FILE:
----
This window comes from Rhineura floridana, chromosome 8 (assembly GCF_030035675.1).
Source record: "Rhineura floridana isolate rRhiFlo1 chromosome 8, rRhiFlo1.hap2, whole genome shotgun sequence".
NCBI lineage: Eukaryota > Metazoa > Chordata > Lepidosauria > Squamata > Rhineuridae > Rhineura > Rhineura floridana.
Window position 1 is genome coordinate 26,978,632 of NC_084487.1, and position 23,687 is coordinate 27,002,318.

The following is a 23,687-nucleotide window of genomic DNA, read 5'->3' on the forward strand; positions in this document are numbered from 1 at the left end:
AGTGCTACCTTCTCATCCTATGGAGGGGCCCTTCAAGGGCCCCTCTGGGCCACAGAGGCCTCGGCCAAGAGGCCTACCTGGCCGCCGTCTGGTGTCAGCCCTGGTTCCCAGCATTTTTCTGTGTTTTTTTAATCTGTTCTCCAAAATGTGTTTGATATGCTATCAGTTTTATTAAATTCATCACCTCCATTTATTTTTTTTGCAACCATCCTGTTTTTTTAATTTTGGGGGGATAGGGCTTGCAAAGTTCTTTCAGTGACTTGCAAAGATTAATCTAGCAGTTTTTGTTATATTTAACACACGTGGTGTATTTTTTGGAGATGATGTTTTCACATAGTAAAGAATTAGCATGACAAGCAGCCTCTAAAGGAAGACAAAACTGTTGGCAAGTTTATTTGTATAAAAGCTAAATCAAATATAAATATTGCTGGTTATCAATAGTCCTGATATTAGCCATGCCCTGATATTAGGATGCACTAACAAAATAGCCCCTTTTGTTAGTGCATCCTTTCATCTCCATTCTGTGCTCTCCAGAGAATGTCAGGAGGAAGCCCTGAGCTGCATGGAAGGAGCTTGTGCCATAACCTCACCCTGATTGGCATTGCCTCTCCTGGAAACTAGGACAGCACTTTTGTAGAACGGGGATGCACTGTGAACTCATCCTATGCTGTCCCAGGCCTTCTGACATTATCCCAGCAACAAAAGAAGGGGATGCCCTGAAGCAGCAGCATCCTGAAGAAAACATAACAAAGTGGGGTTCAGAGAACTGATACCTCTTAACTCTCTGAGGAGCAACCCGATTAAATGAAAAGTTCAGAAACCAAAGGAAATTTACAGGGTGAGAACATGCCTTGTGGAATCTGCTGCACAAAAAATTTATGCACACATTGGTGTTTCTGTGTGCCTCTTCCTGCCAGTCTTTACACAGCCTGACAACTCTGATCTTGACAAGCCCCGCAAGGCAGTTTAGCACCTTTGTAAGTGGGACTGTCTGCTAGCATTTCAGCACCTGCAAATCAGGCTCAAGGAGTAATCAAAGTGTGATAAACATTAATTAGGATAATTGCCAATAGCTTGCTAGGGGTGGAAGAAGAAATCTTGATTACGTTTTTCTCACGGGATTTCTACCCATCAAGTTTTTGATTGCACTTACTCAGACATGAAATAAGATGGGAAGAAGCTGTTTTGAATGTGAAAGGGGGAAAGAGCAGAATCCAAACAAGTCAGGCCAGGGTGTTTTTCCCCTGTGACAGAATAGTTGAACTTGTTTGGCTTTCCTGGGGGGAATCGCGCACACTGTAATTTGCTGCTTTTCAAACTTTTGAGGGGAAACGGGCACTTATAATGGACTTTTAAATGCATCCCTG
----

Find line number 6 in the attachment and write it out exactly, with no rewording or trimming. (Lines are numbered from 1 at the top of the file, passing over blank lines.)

AGTGCTACCTTCTCATCCTATGGAGGGGCCCTTCAAGGGCCCCTCTGGGCCACAGAGGCCTCGGCCAAGAGGCCTACCTGGCCGCCGTCTGGTGTCAGCCCTGGTTCCCAGCATTTTTCTGTGTTTTTTTAATCTGTTCTCCAAAATGTGTTTGATATGCTATCAGTTTTATTAAATTCATCACCTCCATTTATTTTTTTTGCAACCATCCTGTTTTTTTAATTTTGGGGGGATAGGGCTTGCAAAGTTCTTTCAGTGACTTGCAAAGATTAATCTAGCAGTTTTTGTTATATTTAACACACGTGGTGTATTTTTTGGAGATGATGTTTTCACATAGTAAAGAATTAGCATGACAAGCAGCCTCTAAAGGAAGACAAAACTGTTGGCAAGTTTATTTGTATAAAAGCTAAATCAAATATAAATATTGCTGGTTATCAATAGTCCTGATATTAGCCATGCCCTGATATTAGGATGCACTAACAAAATAGCCCCTTTTGTTAGTGCATCCTTTCATCTCCATTCTGTGCTCTCCAGAGAATGTCAGGAGGAAGCCCTGAGCTGCATGGAAGGAGCTTGTGCCATAACCTCACCCTGATTGGCATTGCCTCTCCTGGAAACTAGGACAGCACTTTTGTAGAACGGGGATGCACTGTGAACTCATCCTATGCTGTCCCAGGCCTTCTGACATTATCCCAGCAACAAAAGAAGGGGATGCCCTGAAGCAGCAGCATCCTGAAGAAAACATAACAAAGTGGGGTTCAGAGAACTGATACCTCTTAACTCTCTGAGGAGCAACCCGATTAAATGAAAAGTTCAGAAACCAAAGGAAATTTACAGGGTGAGAACATGCCTTGTGGAATCTGCTGCACAAAAAATTTATGCACACATTGGTGTTTCTGTGTGCCTCTTCCTGCCAGTCTTTACACAGCCTGACAACTCTGATCTTGACAAGCCCCGCAAGGCAGTTTAGCACCTTTGTAAGTGGGACTGTCTGCTAGCATTTCAGCACCTGCAAATCAGGCTCAAGGAGTAATCAAAGTGTGATAAACATTAATTAGGATAATTGCCAATAGCTTGCTAGGGGTGGAAGAAGAAATCTTGATTACGTTTTTCTCACGGGATTTCTACCCATCAAGTTTTTGATTGCACTTACTCAGACATGAAATAAGATGGGAAGAAGCTGTTTTGAATGTGAAAGGGGGAAAGAGCAGAATCCAAACAAGTCAGGCCAGGGTGTTTTTCCCCTGTGACAGAATAGTTGAACTTGTTTGGCTTTCCTGGGGGGAATCGCGCACACTGTAATTTGCTGCTTTTCAAACTTTTGAGGGGAAACGGGCACTTATAATGGACTTTTAAATGCATCCCTG